Despite a strong performance from Stephan James as Jesse Owens, Race proves an only passable account of the track star's life -- from Owens' victories as a student athlete at Ohio State to his stunning triumphs at the 1936 Berlin Olympics.
A sprinter and long jumper by trade, Owens won four gold medals in Berlin, a feat that was widely celebrated as a slap in the face to Hitler and his Nazi minions, racists who hoped to use the games as a demonstration of unbeatable Aryan superiority.
Director Stephen Hopkins' dutifully tells Owens' story -- or at least parts of it -- but he's so busy recounting events that he doesn't get deep enough into anything.
None of this is to say that Race, with its double-edged title, is an act hagiography.
Owens is shown making mistakes, notably an affair he had while he was engaged. And some of the movie's supporting players are also depicted as flawed.
Avery Brundage (Jeremy Irons), an influential member of the International Olympic Committee in 1936 and later its head, was a construction mogul whose dealings with the Nazi government sparked controversy. Brundage wouldn't listen to progressive voices who insisted that this particular Olympics should be boycotted.
The movie also shows that Larry Snyder (Jason Sudeikis), Owens' tough-love coach at Ohio State, wrestles with alcohol problems, and, at times, seems insensitive to Owens' problems.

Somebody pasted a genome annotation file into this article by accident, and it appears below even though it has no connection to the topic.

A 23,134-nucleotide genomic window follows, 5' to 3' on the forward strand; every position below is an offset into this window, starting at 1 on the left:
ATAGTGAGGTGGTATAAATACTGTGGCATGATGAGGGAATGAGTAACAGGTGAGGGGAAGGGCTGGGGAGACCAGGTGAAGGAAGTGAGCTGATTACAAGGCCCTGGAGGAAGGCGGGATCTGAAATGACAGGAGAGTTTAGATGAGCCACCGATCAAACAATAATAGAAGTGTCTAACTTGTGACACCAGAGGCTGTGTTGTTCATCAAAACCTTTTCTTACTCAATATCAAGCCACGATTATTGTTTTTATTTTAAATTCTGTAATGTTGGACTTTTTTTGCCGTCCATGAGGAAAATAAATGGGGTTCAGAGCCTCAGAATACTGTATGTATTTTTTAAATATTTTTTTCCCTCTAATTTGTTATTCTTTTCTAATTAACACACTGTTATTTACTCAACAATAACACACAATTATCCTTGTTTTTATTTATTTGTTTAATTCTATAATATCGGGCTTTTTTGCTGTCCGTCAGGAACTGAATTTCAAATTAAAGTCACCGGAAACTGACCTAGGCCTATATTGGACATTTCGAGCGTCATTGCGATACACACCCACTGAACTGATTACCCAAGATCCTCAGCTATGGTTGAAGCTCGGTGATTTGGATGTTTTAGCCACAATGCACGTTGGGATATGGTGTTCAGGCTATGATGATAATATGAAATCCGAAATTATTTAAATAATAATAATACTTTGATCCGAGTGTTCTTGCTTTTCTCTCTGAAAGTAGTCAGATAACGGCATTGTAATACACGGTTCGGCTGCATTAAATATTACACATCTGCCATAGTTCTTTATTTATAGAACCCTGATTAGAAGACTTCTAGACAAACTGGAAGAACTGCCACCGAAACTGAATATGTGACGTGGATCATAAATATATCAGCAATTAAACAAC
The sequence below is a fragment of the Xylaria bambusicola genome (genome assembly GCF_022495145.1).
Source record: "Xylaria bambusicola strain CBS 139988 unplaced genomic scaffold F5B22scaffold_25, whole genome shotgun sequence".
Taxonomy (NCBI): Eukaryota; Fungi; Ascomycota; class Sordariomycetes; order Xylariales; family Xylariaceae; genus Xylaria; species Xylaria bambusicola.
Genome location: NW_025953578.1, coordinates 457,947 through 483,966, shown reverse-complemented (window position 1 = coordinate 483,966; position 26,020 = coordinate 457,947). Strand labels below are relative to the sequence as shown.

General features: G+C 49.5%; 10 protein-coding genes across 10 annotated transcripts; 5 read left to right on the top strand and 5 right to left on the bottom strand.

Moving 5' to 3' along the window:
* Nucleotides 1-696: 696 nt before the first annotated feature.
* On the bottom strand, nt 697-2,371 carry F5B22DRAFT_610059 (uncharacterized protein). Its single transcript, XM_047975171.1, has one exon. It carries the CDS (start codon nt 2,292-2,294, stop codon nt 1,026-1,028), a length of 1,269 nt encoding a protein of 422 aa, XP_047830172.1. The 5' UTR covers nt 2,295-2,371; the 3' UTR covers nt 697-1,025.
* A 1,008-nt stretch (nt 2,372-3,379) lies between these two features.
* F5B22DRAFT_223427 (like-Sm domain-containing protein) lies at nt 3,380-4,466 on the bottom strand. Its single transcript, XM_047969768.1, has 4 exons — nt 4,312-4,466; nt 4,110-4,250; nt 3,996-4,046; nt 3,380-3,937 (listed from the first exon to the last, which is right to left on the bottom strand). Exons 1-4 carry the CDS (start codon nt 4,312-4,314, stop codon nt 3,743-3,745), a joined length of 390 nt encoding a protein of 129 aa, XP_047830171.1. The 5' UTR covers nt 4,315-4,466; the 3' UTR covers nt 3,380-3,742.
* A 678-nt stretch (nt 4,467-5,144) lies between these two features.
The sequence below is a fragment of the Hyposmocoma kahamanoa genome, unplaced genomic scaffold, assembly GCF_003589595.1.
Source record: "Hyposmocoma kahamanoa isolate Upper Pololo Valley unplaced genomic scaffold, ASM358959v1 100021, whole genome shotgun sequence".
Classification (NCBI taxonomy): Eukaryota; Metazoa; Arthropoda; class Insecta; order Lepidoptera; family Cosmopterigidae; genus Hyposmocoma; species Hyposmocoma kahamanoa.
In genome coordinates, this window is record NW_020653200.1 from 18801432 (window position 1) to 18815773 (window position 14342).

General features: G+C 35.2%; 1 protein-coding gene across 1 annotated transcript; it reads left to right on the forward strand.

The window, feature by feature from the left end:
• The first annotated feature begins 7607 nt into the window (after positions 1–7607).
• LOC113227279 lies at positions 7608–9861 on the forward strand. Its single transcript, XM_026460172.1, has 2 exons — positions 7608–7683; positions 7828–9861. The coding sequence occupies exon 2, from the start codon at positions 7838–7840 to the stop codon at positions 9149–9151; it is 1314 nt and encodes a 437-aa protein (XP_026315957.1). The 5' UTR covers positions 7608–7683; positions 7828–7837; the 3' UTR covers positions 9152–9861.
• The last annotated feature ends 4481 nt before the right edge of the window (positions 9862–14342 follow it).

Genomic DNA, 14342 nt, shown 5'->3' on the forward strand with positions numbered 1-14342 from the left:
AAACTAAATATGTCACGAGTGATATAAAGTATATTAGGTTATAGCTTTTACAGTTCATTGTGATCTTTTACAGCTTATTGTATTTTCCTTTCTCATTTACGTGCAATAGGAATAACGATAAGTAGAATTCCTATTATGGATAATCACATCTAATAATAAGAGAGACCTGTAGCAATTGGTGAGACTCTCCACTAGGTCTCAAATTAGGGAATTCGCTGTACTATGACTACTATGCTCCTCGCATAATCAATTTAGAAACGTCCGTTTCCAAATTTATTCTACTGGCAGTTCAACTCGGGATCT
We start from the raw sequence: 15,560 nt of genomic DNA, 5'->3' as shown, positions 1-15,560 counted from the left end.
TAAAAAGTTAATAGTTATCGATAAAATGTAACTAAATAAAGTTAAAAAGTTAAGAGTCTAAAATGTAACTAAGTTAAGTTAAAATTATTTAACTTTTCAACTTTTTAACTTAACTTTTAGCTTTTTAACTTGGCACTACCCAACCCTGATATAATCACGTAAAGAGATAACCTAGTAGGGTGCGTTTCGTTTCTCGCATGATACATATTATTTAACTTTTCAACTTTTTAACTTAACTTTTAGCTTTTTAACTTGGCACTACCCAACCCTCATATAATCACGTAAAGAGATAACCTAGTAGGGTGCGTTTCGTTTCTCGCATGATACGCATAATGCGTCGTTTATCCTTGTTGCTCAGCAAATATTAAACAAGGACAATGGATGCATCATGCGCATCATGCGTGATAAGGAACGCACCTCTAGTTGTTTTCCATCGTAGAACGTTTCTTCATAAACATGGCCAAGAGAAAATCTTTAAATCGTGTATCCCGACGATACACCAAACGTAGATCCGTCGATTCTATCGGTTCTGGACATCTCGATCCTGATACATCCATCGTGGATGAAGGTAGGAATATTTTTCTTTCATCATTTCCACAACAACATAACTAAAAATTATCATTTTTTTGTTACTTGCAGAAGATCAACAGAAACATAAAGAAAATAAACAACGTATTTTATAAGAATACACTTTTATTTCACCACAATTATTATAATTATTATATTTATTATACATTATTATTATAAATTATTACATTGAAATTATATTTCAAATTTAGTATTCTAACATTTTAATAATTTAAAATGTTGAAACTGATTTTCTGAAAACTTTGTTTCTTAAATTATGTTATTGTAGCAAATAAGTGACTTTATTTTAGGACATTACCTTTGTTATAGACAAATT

The movie takes a pretty positive view of Leni Riefenstahl (Carice van Houtem), the filmmaker whose Olympia set new standards for sports photography. Of course, Riefenstahl also made Triumph of the Will, a propaganda documentary and near exaltation that chronicled the massive 1934 Nazi rally in Nuremberg.
Here, Riefenstahl is portrayed as a rebellious spirit, defying Joseph Goebbels (Barnaby Metschurat) so that she could make her own film rather than the one that the propaganda minister wished to see.
Those who know little or nothing about Owens' life can view Race as a learning experience, but even the racial barriers in a script from Joe Shrapnel and Anna Waterhouse can feel as if they're being played by-the-numbers, including the virulent racism Owens faced at Ohio State, where he broke three world records at a now legendary 1935 Big Ten meet in Michigan.
A recent New York Times story briefly describes Owens life after the Olympics. He made an unsuccessful foray into Hollywood, dabbled in vaudeville, and, at one point, lost his amateur status, the article notes.
Desperate to support his family, he toiled at gas stations, and performed stunts in which he ran against race horses.
American racism kept Owens from capitalizing on his victories in Berlin. His triumphs abroad, presented here with the expected celebratory quality, didn't do much to change the racial climate at home, something the movie could (and should) have done more to dramatize.
Odd isn't it? When it comes to fictionalized sports movies Hollywood has no trouble serving up inspiration, but when it latches on to a historically important story, it can't get beyond an effort we'll call "adequate," and perhaps instructional for those unfamiliar with Owens' life.
Given all its volatile and exhilarating ingredients, it's disappointing that Race doesn't have greater impact.